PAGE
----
"It's a strange feeling to spend half your lifetime building something up and walking away from it. I was becoming a disrupting influence, not that I meant to be," Bob Irwin said in an interview at the time (via The Age). Addressing the fallout drama then, Terri told the reporters that she loved Bob dearly and that he was grieving, "I just can assure everyone that I love Bob dearly ... he's gone through so much grief losing his (first) wife and his only son that I will respectfully just leave it at that."

She holds an honorary Doctorate of Science from the University of Queensland

In 2015, Terri Irwin was recognized by the University of Queensland for her work with an honorary Doctor of Science degree (via Brisbane Times). During her award acceptance speech, she said, "There are so many people who are studying and graduating today who are going to be top in their fields, so to be counted among them as someone who's contributed to science and really wanted to make a difference is wonderful."

University of Queensland Professor Max Lu revealed at the time that Terri had given students and researchers from the university access to the Australia Zoo. He said it provivded "physical, intellectual, and financial resources that would otherwise be beyond their reach." Professor Lu also noted that over the past decade, Australia Zoo has invested more than $3 million in the university's research and that Terri Irwin has been involved with the university for more than two decades by giving lectures about reptiles to veterinary students.

She became an Australian citizen to honor her late husband

Although Terri has been calling Australia her home for more than two decades, it was on November 15, 2009, that she officially became an Australian citizen. To make it even more special, Terri's pledge of allegiance to her husband's native country was on Steve Irwin Day. "I feel like I just got married," she said after being naturalized in front of hundreds of Steve Irwin fans who were at the Australia Zoo's Crocoseum to celebrate the day dedicated to their icon. The year was also the 60th anniversary of Australian citizenship. Following her oath, she was presented with a specially minted one-dollar coin, and her kids, Bindi and Robert, sang a rendition of the national anthem (via YouTube).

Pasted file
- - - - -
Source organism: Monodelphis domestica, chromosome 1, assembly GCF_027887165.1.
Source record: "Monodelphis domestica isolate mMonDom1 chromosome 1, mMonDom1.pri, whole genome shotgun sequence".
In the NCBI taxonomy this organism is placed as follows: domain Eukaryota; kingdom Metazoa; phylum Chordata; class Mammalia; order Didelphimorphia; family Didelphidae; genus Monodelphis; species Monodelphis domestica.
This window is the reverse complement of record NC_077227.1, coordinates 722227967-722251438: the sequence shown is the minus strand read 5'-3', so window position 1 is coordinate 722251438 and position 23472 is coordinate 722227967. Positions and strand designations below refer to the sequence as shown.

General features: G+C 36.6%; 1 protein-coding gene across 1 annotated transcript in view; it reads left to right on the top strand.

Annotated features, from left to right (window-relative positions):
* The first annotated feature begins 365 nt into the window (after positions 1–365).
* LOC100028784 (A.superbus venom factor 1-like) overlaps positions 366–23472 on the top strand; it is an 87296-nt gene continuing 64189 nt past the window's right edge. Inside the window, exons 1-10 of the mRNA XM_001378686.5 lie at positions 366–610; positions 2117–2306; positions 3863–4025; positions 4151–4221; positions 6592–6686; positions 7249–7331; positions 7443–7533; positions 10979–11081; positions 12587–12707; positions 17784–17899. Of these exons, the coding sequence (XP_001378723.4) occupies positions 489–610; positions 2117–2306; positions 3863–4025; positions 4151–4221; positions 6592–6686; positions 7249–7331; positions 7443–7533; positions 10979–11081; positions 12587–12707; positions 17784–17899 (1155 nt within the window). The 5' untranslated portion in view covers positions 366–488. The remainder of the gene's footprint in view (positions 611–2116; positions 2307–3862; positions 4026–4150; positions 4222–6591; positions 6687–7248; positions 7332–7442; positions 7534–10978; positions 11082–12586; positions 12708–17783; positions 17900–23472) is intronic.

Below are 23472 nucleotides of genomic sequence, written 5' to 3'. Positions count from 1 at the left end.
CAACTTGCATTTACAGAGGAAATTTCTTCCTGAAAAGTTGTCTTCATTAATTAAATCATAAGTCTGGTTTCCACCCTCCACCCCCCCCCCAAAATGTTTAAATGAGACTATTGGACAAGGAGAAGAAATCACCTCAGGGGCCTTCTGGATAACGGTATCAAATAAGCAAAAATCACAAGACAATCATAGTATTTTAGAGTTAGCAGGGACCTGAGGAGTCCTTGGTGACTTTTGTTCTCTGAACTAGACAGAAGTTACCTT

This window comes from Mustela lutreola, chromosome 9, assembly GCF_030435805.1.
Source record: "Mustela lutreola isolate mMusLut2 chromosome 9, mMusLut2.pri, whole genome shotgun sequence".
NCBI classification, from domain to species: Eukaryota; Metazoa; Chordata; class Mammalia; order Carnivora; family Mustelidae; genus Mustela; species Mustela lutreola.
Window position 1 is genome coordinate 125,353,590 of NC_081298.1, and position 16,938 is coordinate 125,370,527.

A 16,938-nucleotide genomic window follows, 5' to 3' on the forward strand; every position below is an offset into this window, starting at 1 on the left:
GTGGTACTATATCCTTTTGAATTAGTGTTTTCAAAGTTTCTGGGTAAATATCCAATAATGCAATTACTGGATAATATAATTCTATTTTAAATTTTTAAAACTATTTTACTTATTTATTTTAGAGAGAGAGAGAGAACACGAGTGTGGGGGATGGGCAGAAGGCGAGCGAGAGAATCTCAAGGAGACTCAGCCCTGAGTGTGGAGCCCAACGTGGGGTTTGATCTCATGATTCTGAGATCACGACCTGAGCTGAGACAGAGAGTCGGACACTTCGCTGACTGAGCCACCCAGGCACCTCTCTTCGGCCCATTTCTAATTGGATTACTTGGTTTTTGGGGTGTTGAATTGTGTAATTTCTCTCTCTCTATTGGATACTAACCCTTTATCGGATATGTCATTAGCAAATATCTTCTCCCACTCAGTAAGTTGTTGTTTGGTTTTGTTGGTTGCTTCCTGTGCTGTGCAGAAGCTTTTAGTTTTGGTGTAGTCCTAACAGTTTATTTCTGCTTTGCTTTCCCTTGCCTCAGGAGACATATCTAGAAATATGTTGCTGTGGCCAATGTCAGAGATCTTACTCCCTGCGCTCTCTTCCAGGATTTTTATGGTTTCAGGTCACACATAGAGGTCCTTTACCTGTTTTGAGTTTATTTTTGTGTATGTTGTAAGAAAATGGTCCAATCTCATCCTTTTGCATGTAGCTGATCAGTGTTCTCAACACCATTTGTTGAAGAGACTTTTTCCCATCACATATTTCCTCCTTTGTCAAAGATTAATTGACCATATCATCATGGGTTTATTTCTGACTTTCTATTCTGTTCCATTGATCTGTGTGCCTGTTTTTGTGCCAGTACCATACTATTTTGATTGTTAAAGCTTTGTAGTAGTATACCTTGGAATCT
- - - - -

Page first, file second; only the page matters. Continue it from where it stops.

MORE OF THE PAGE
Since 2007, the date of November 15 has been celebrated as Steve Irwin Day as a tribute to his life and legacy. Why that date? It was the birthday of Steve's favorite animal, a Galapagos tortoise named Harriet.

She has a spider named after her

In 2014, a spider was discovered by scientists at the Queensland Museum in the state's Mount Aberdeen region and was named after Terri. The brown and white-striped member of the arachnid family was named Leichhardteus terriirwinae by Dr. Barbara Baehr and Dr. Robert Raven, who found the new species. According to the scientists, the logic behind the name is attributed to the fact that the spider is fast-moving just like its namesake, who is a "fast and straight-thinking woman" (via SBS News). This spider was among the 104 species of spiders the Queensland Museum discovered that year.